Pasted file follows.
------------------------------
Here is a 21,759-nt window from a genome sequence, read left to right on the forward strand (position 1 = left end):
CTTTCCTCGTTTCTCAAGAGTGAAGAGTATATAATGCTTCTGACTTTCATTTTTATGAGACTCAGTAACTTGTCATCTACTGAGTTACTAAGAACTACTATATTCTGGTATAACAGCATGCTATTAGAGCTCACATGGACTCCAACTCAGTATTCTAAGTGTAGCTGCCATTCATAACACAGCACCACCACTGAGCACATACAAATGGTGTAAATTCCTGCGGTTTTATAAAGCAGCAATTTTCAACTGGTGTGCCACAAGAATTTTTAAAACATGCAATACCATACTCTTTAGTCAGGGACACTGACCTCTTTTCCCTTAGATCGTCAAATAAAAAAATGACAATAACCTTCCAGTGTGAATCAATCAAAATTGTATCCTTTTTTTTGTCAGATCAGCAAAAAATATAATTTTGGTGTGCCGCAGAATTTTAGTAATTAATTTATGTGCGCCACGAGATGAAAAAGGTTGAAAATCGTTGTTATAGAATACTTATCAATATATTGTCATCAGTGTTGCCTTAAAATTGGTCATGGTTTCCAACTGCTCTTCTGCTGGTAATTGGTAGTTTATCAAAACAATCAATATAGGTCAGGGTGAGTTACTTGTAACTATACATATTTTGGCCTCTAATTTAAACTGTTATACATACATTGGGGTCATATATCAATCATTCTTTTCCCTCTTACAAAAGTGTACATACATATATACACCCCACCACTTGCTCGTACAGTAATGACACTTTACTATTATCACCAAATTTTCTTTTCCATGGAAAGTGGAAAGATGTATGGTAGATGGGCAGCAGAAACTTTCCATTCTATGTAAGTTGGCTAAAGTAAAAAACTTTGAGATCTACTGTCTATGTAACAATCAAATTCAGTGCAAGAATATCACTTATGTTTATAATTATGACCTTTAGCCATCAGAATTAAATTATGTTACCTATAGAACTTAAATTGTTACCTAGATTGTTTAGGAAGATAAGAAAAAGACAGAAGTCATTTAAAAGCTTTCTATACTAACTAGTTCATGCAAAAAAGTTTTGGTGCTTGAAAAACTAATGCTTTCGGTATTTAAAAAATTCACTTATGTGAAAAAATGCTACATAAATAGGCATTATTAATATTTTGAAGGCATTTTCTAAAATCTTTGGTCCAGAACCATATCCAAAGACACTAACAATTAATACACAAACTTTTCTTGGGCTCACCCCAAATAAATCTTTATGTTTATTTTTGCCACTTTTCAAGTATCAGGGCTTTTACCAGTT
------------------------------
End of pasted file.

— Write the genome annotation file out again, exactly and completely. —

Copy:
Here is a 21,759-nt window from a genome sequence, read left to right on the forward strand (position 1 = left end):
CTTTCCTCGTTTCTCAAGAGTGAAGAGTATATAATGCTTCTGACTTTCATTTTTATGAGACTCAGTAACTTGTCATCTACTGAGTTACTAAGAACTACTATATTCTGGTATAACAGCATGCTATTAGAGCTCACATGGACTCCAACTCAGTATTCTAAGTGTAGCTGCCATTCATAACACAGCACCACCACTGAGCACATACAAATGGTGTAAATTCCTGCGGTTTTATAAAGCAGCAATTTTCAACTGGTGTGCCACAAGAATTTTTAAAACATGCAATACCATACTCTTTAGTCAGGGACACTGACCTCTTTTCCCTTAGATCGTCAAATAAAAAAATGACAATAACCTTCCAGTGTGAATCAATCAAAATTGTATCCTTTTTTTTGTCAGATCAGCAAAAAATATAATTTTGGTGTGCCGCAGAATTTTAGTAATTAATTTATGTGCGCCACGAGATGAAAAAGGTTGAAAATCGTTGTTATAGAATACTTATCAATATATTGTCATCAGTGTTGCCTTAAAATTGGTCATGGTTTCCAACTGCTCTTCTGCTGGTAATTGGTAGTTTATCAAAACAATCAATATAGGTCAGGGTGAGTTACTTGTAACTATACATATTTTGGCCTCTAATTTAAACTGTTATACATACATTGGGGTCATATATCAATCATTCTTTTCCCTCTTACAAAAGTGTACATACATATATACACCCCACCACTTGCTCGTACAGTAATGACACTTTACTATTATCACCAAATTTTCTTTTCCATGGAAAGTGGAAAGATGTATGGTAGATGGGCAGCAGAAACTTTCCATTCTATGTAAGTTGGCTAAAGTAAAAAACTTTGAGATCTACTGTCTATGTAACAATCAAATTCAGTGCAAGAATATCACTTATGTTTATAATTATGACCTTTAGCCATCAGAATTAAATTATGTTACCTATAGAACTTAAATTGTTACCTAGATTGTTTAGGAAGATAAGAAAAAGACAGAAGTCATTTAAAAGCTTTCTATACTAACTAGTTCATGCAAAAAAGTTTTGGTGCTTGAAAAACTAATGCTTTCGGTATTTAAAAAATTCACTTATGTGAAAAAATGCTACATAAATAGGCATTATTAATATTTTGAAGGCATTTTCTAAAATCTTTGGTCCAGAACCATATCCAAAGACACTAACAATTAATACACAAACTTTTCTTGGGCTCACCCCAAATAAATCTTTATGTTTATTTTTGCCACTTTTCAAGTATCAGGGCTTTTACCAGTT